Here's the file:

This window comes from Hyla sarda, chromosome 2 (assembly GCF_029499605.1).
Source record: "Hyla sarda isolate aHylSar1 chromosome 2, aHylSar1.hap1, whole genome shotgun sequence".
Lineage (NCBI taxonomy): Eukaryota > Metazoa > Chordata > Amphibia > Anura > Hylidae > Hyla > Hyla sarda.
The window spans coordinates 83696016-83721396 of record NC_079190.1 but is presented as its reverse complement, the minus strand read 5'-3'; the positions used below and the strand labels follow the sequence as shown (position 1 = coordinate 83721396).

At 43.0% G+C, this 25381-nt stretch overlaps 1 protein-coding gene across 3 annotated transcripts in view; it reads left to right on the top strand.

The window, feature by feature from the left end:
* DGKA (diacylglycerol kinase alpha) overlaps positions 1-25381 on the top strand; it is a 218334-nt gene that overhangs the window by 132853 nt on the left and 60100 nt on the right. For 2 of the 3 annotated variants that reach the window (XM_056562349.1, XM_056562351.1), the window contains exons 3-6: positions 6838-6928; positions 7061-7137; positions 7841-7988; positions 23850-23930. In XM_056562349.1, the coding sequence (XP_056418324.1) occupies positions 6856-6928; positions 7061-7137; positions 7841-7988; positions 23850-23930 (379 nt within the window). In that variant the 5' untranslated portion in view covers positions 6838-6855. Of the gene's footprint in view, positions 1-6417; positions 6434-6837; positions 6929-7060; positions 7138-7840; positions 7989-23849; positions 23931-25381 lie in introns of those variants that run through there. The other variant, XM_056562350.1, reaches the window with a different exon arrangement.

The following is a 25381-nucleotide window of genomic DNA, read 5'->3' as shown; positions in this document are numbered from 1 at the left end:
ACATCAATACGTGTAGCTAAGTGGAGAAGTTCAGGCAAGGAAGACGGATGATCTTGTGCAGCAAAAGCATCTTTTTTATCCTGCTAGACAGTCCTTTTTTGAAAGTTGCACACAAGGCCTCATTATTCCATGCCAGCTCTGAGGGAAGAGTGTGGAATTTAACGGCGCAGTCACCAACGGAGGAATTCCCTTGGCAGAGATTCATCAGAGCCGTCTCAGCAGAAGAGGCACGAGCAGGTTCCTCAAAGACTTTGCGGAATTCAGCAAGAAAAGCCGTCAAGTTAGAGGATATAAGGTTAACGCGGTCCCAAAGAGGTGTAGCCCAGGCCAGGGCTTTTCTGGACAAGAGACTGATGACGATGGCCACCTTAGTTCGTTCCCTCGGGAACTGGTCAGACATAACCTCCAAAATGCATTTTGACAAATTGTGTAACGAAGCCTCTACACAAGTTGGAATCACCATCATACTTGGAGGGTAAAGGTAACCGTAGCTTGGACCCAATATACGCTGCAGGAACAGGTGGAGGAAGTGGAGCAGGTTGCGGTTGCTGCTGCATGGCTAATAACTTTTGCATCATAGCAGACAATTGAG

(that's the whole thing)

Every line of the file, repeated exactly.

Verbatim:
This window comes from Hyla sarda, chromosome 2 (assembly GCF_029499605.1).
Source record: "Hyla sarda isolate aHylSar1 chromosome 2, aHylSar1.hap1, whole genome shotgun sequence".
Lineage (NCBI taxonomy): Eukaryota > Metazoa > Chordata > Amphibia > Anura > Hylidae > Hyla > Hyla sarda.
The window spans coordinates 83696016-83721396 of record NC_079190.1 but is presented as its reverse complement, the minus strand read 5'-3'; the positions used below and the strand labels follow the sequence as shown (position 1 = coordinate 83721396).

At 43.0% G+C, this 25381-nt stretch overlaps 1 protein-coding gene across 3 annotated transcripts in view; it reads left to right on the top strand.

The window, feature by feature from the left end:
* DGKA (diacylglycerol kinase alpha) overlaps positions 1-25381 on the top strand; it is a 218334-nt gene that overhangs the window by 132853 nt on the left and 60100 nt on the right. For 2 of the 3 annotated variants that reach the window (XM_056562349.1, XM_056562351.1), the window contains exons 3-6: positions 6838-6928; positions 7061-7137; positions 7841-7988; positions 23850-23930. In XM_056562349.1, the coding sequence (XP_056418324.1) occupies positions 6856-6928; positions 7061-7137; positions 7841-7988; positions 23850-23930 (379 nt within the window). In that variant the 5' untranslated portion in view covers positions 6838-6855. Of the gene's footprint in view, positions 1-6417; positions 6434-6837; positions 6929-7060; positions 7138-7840; positions 7989-23849; positions 23931-25381 lie in introns of those variants that run through there. The other variant, XM_056562350.1, reaches the window with a different exon arrangement.

The following is a 25381-nucleotide window of genomic DNA, read 5'->3' as shown; positions in this document are numbered from 1 at the left end:
ACATCAATACGTGTAGCTAAGTGGAGAAGTTCAGGCAAGGAAGACGGATGATCTTGTGCAGCAAAAGCATCTTTTTTATCCTGCTAGACAGTCCTTTTTTGAAAGTTGCACACAAGGCCTCATTATTCCATGCCAGCTCTGAGGGAAGAGTGTGGAATTTAACGGCGCAGTCACCAACGGAGGAATTCCCTTGGCAGAGATTCATCAGAGCCGTCTCAGCAGAAGAGGCACGAGCAGGTTCCTCAAAGACTTTGCGGAATTCAGCAAGAAAAGCCGTCAAGTTAGAGGATATAAGGTTAACGCGGTCCCAAAGAGGTGTAGCCCAGGCCAGGGCTTTTCTGGACAAGAGACTGATGACGATGGCCACCTTAGTTCGTTCCCTCGGGAACTGGTCAGACATAACCTCCAAAATGCATTTTGACAAATTGTGTAACGAAGCCTCTACACAAGTTGGAATCACCATCATACTTGGAGGGTAAAGGTAACCGTAGCTTGGACCCAATATACGCTGCAGGAACAGGTGGAGGAAGTGGAGCAGGTTGCGGTTGCTGCTGCATGGCTAATAACTTTTGCATCATAGCAGACAATTGAG